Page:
The UN Office on Sport for Development and Peace (UNOSDP) and the Ministry of Education, Culture, Sports, Science and Technology in Japan (MEXT) held the 8th Youth Leadership Camp (YLC) in Tokyo.
On 22 January, interns from UNIC Tokyo attended the public viewing day in order to interview participants as well as the Special Adviser to the UN Secretary-General on Sport for Development and Peace, Mr. Wilfried Lemke, for a series of special featured stories to be uploaded on UNIC’s website as well as its Facebook page.
Thirty young women and men aged 18 to 25 from Asia and Israel, are taking part in this edition of the camp. The purpose of the UNOSDP YLC is to bring together young community leaders in the field of sport for development and peace and provide them with additional theoretical knowledge and practical skills. Upon their return to their home countries, participants would be able to further improve the conditions in their own communities.
Special Adviser Lemke is the creator of the YLC. “I am very proud of this series of camps. I had the idea to launch this camp after I visited Sub-Saharan Africa where I met youth from disadvantaged backgrounds, often in connection with impairment, who were nevertheless very involved in their communities. I want to change their lives through the camp and support them in being role models for others. That is the main idea behind the YLC,” said Mr. Lemke, adding that he endeavors to keep in touch with the individual participants after the camp, too.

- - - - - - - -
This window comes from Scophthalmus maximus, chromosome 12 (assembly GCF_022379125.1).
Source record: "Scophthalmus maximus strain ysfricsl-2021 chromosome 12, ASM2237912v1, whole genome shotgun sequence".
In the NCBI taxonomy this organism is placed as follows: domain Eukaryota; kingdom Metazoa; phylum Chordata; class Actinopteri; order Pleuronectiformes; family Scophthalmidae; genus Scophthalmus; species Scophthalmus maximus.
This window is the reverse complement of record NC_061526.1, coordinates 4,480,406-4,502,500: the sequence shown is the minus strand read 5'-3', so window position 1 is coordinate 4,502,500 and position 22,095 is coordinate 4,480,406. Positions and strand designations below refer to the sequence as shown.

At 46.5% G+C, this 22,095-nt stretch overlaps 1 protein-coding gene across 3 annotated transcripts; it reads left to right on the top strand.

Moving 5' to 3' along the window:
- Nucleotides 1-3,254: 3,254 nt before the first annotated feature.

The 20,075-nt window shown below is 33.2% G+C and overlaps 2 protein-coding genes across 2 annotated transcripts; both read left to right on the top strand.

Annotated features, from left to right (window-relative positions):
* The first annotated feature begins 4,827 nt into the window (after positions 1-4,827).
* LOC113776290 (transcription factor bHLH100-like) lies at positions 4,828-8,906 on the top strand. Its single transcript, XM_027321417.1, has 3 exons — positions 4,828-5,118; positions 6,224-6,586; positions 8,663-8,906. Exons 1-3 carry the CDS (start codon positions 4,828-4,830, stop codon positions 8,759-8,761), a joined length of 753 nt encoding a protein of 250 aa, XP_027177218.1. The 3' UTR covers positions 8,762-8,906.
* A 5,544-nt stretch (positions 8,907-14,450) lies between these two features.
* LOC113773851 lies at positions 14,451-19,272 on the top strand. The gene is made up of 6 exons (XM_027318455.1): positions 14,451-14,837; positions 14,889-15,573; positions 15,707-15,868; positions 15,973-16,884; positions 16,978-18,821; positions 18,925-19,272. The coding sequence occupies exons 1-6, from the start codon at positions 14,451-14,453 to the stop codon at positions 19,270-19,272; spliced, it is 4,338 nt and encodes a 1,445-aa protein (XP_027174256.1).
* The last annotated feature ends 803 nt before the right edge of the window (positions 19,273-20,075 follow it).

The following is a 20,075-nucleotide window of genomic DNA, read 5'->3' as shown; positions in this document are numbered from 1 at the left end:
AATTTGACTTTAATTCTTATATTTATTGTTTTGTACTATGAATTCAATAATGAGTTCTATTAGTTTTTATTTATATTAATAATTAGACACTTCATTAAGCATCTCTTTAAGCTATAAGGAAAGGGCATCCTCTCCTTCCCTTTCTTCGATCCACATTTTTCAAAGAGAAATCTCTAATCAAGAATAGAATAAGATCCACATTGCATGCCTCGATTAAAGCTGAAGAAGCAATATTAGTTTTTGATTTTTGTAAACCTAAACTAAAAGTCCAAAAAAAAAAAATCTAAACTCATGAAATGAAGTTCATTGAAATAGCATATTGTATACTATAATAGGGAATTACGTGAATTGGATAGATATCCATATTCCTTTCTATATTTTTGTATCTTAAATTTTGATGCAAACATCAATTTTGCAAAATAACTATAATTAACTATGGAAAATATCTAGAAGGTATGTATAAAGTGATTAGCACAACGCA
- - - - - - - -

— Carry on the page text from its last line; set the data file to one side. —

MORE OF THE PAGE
“Sport has the power to change the world,” Mr. Lemke is convinced. Dor Shaty, a camp participant representing the Israeli NPO Budo for Peace, agrees. “Seeing the positive effects that practicing martial arts has on children is amazing!” he states, adding that he endeavors to strengthen the personalities of the children he works with and to teach them virtues such as tolerance through these sports. Shaty especially appreciated learning about how to adapt martial arts for teaching them to persons with disabilities, adding “I know that they, too, can practice martial arts”.
One of the participants, Ms. Rajni Jha, is an international para-swimming champion from India. Ms. Jha has polio in her right leg. “I do not feel like I am disabled, and I want to help others, especially girls. I started coaching two years ago, with only eight students and today I coach a hundred and twenty. In India, people with disabilities often remain excluded from sport but I want to encourage them to never lose hope and to keep on doing sports, because they can. Everyone has a power!” said the inspiring Ms. Jha.
The Tokyo camp ended on Thursday 30 January. Four more editions of the YLC are planned for 2014, starting in Berlin and followed by Florida, Gwangju and Stockholm.